Lent, I think, the season of waiting and going without, is a response in recognition of this redemptive process. Recognizing that Jesus has come, and will come, and learning what it means to wait hopefully in the midst of this present age. Jesus is coming. He’s here, he has come. But I have not only been saved I am still in the process of being saved.* In a similar way, Lent reminds us that we are waiting. With creation we groan and wait and long for the renewal that comes in the end of times. We respond to the Gospel by entering into it; by acknowledging this period of waiting and hoping. Lent shows us we’re waiting, teaches us to long, and forms our hope for the future.

Hope, my friend said rightly, is an intense desire for something. I desperately long for violence to end, for wars to abate, for my family to come home. But there is more than just longing when it comes to the redemption of the world and the many things that make up that redemption. In the way that it’s used in political campaigns and  among high school lovers, hope is cheap and ill used, hardly needed as a word separated from desire and want. We want a better economy in the same way we hope for a job upon college graduation.

But this I’m learning: we don’t put our hopes in humanity and the world. We put it in the One who made those things and we put our faith in the promises handed down to us, the foundation of his faithfulness and the character that says he will fulfill what he has begun. This is what hope is, the faith and trust that God will see His promises through, the patient expectation that the earth will be renewed and the culmination of all things will include a new and distinctively different relationship with the One who is.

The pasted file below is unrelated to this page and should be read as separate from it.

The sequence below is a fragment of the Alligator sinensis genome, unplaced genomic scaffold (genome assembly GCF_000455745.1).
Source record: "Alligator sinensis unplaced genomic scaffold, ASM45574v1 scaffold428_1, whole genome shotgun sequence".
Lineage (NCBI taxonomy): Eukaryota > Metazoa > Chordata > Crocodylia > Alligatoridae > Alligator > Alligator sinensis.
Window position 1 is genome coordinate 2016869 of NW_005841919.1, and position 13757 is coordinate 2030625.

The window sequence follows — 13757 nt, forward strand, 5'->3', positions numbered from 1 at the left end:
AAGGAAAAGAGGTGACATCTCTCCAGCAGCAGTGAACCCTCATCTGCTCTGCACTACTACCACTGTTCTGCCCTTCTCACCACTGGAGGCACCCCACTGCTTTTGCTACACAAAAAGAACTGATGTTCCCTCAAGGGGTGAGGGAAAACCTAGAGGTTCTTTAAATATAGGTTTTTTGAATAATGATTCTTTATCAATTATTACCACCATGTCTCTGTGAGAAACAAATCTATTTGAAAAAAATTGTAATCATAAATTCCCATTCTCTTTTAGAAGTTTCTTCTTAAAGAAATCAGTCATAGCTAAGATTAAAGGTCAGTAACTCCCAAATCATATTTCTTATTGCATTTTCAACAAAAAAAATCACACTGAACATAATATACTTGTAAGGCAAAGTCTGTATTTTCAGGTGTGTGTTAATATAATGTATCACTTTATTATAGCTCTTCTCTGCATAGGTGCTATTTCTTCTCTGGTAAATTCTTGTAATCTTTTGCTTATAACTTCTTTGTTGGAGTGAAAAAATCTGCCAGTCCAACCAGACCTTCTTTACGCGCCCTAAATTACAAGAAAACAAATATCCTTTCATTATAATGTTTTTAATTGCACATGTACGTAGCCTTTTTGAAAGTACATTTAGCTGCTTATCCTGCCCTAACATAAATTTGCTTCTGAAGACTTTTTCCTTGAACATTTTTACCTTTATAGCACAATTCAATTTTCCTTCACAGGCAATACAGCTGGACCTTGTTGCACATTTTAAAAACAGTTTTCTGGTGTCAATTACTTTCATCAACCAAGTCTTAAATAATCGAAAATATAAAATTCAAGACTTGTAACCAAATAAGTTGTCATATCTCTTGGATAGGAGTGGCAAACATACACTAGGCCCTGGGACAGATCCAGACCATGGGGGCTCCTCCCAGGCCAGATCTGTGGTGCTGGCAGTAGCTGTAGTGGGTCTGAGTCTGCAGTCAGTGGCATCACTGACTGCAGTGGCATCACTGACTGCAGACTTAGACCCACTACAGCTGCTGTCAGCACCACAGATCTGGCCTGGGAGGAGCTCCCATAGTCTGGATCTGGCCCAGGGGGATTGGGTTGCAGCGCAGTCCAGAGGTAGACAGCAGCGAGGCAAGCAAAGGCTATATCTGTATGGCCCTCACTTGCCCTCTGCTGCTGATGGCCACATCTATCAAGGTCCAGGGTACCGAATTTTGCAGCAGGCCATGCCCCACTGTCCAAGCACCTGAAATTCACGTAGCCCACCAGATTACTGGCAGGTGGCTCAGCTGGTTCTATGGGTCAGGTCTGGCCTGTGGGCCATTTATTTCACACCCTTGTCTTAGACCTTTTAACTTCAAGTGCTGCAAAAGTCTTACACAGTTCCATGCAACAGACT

Hope is deep and more than simple desire. It pulls from the being of our person and rests on the foundation of previously fulfilled promises and the faith of those gone before us. Lent, the season of waiting helps us refocus that hope: away from created to Creator, towards coming redemption and fulfillment. Because in the liturgical season of waiting we are reminded that we are waiting existentially. We learn to long for renewal. We hang in suspension. This is the tension that Christians live in. Here, oh yes, here! But also not yet. We are expectant, anxiously so. We are waiting. And we know that it will come despite all our impatience! Despite persecutions, failures, and misunderstandings. We’re waiting, but not in empty desire.  We’re waiting in deep, founded, faithful hope.

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Phil 1. 6, 2.12